The Pull-Up. For some people, its viewed as humble bodyweight movement that can be performed effortlessly after an all night alcohol bender right before you pass out. For others, it is viewed as an elusive movement reserved for the athletically inclined or gifted.
Whichever camp you’re in, this guide has something for you. The purpose is to cover everything you would need to get started learning pull-ups, refine you’re your current pull-up training, and advice on how to bring them to the next level. This includes common questions, movement technique, video, and detailed insights from someone who has been coaching this stuff for over 15 years.
First, lets get on the same page on what a pull-up is. The Pull-Up is an upper-body compound exercise that primarily works you back and biceps. But we already know that, right? What it is not is the Urban Dictionary term for “a threat. synonymous to ‘drop your location’ or ‘want to fight’!”
So when I say perform a pull-ups, please, please, don’t go get in a fight because some guy on the internet said you should. Got it?
Common Pull Up Questions: What is a Pull-Up?
The Pull-Up and its many variations are cornerstone movements to many strength programs. They are utilized by athletes in most sports and is a go-to movement for non-sport specific fitness and movement training. Its prevalence within disparate disciplines is well earned. It is a terrific movement that builds upper body strength and is infinitesimally customizable to the level and goals of the individual. Additionally, it utilizes simple and essentially free equipment.
Every gym and many parks have pull-up bars. Pull-Up bars and gymnastics rings are also not expensive and light weight and great for home use. The flexibility and minimal equipment needs of pull-ups make it all the more accessible as a movement that can easily be included in most exercise programs. It doesn’t matter if you pay $300/month for an all access Equinox membership in Manhattan or refuse or can’t pay for a gym membership and use a local park or something you’ve rigged up at home. Its available to anyone with the inclination to learn.
So, what is a pull-up?
A pull-up is a upper-body compound strength exercise. Compound simply means there are multiple primary muscle groups used to complete the movement. Opposed to an isolation movement where there is just one muscle group acting as the primary mover.
It is performed by hanging from an apparatus, using your body to pull ones self up, and then lowering back to a hang.
The pull-up has different meanings and purposes to different types of training modalities.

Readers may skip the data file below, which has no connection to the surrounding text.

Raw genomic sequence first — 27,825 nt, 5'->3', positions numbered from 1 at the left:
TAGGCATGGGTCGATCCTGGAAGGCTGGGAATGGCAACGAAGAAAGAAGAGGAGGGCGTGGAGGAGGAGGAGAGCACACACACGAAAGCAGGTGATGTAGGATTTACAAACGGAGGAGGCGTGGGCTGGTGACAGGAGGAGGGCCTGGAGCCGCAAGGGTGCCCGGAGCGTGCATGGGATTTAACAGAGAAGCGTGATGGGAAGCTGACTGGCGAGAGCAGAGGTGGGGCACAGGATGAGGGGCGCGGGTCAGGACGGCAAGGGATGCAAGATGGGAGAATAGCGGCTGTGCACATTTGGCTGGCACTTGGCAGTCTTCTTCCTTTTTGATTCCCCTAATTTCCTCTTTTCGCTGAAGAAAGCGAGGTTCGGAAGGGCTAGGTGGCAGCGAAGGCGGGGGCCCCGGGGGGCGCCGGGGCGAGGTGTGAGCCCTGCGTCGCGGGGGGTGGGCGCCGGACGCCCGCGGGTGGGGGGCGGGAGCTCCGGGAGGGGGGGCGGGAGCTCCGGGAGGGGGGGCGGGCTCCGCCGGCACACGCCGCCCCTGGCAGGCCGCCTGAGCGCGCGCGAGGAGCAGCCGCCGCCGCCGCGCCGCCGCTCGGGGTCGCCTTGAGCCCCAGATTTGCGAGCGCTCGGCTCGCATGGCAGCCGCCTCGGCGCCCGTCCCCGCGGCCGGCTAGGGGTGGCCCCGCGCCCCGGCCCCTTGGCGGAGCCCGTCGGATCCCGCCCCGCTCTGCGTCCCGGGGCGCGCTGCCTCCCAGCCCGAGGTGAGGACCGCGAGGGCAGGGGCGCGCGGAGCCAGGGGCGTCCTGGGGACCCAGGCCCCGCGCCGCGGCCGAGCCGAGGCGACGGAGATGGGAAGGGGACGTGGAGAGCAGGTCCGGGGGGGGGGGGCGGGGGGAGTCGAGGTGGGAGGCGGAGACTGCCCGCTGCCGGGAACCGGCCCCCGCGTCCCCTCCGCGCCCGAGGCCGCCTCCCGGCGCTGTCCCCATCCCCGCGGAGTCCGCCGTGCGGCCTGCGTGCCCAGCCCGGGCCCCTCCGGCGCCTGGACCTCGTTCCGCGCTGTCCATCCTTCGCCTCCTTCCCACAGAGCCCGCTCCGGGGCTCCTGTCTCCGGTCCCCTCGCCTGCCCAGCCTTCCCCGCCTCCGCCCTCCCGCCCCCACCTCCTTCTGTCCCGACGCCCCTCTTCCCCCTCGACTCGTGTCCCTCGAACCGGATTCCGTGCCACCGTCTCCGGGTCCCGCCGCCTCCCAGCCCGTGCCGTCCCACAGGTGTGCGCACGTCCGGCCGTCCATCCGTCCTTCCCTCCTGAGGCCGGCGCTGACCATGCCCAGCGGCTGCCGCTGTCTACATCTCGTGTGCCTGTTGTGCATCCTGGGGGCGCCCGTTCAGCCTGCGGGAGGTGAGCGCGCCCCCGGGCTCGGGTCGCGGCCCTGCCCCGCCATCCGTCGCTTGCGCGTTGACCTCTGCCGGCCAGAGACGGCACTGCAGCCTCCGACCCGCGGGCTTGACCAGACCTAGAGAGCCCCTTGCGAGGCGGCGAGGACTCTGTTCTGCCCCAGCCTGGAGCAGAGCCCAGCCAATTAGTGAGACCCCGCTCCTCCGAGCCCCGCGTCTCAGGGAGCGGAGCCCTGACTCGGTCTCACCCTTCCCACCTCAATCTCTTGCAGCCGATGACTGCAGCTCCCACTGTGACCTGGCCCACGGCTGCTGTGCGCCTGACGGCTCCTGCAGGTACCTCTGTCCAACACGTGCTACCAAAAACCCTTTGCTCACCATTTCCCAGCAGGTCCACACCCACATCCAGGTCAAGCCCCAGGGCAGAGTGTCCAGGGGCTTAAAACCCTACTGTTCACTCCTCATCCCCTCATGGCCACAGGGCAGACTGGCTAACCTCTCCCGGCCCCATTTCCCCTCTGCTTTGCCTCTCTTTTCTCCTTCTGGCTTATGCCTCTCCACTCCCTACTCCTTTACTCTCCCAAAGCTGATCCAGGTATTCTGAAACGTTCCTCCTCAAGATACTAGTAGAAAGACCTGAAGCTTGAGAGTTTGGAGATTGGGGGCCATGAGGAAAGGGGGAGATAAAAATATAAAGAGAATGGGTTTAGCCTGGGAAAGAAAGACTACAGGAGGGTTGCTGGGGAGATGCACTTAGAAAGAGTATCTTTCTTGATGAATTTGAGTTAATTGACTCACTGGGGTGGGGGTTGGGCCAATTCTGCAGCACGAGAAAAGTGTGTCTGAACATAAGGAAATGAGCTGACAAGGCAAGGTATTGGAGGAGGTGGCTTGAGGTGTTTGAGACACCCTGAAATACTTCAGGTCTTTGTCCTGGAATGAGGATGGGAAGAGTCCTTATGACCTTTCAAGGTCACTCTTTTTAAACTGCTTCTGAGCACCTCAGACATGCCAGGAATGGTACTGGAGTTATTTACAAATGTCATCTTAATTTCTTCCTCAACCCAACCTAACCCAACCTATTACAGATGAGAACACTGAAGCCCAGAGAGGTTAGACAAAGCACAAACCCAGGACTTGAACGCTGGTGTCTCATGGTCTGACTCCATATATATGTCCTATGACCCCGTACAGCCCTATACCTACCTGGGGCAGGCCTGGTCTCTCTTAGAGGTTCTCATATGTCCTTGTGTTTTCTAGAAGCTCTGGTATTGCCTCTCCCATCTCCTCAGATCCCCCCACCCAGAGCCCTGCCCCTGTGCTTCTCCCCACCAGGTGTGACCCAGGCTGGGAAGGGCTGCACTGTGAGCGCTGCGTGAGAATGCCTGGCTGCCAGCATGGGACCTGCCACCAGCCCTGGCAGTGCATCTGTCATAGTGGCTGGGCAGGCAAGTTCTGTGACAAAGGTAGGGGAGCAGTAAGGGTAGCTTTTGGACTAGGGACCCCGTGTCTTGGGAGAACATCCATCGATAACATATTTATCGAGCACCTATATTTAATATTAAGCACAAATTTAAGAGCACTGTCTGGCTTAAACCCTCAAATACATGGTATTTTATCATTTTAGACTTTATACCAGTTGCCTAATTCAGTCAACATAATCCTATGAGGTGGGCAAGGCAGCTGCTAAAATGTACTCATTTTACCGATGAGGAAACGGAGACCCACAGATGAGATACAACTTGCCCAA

• General Purpose Fitness. The pull-up is often used to by athletes as tool to increase strength and power for their sport. With that said, it is hugely popular for people looking to improve their health, wellness, and fitness. It is (or should be) a movement practiced at-least weekly in a any fitness or strength program. Personally, I fall into this camp. I no longer compete in any sport but have pull-ups as part of my weekly routine.
• Powerlifting and Strength Development. For powerlifters, the pull-up and chin-up is an accessory movement to their sport specific training. It is used to help increase max weights for Squat, Deadlift, and Bench. It primarily does this by developing muscle mass and strength across the upper body. Mainly the upper-back. Generally weighted chins are preferred for this group
• CrossFit. In CrossFit, the pull-up is primarily an expression of power output across multiple time domains. In CrossFit, the pull-up is used as an expression of power, strength, stamina, and endurance. You’ll see weighted 1RMs. Weighted 5×5’s. And high rep sets using kipping or butterfly pull-ups. CrossFit is well knowing for using kipping pull-ups since one can perform more reps faster with less fatigue.
• Bodybuilding. Bodybuilders utilize the pull-up to to optimize for shape that will maximize for points in a bodybuilding show. This generally will mean using it to gain thickness in the lats and upper-back.
• Sport. Athletes of many sports will use the pull-up for general Fitness to help improve performance in their primary sport.
As you can see, the Pull-Up is truly a cross disciplinary movement. When a movement is utilized by across sports and exercise modalities it often means its a valuable tool used for exercise prescription.
The Level Up Method is a organizational framework to systematically progress people through bodyweight and gymnastics movements. It is the methodology that powers my CrossFit programs and progressions.
Within inversion their are foundational movements. Such handstands, handstand push ups, and one-arm handstands. With each foundational movement there five-levels to become proficient. Each of those five also have micro-levels. Each micro-level then has specific programming to help you progress.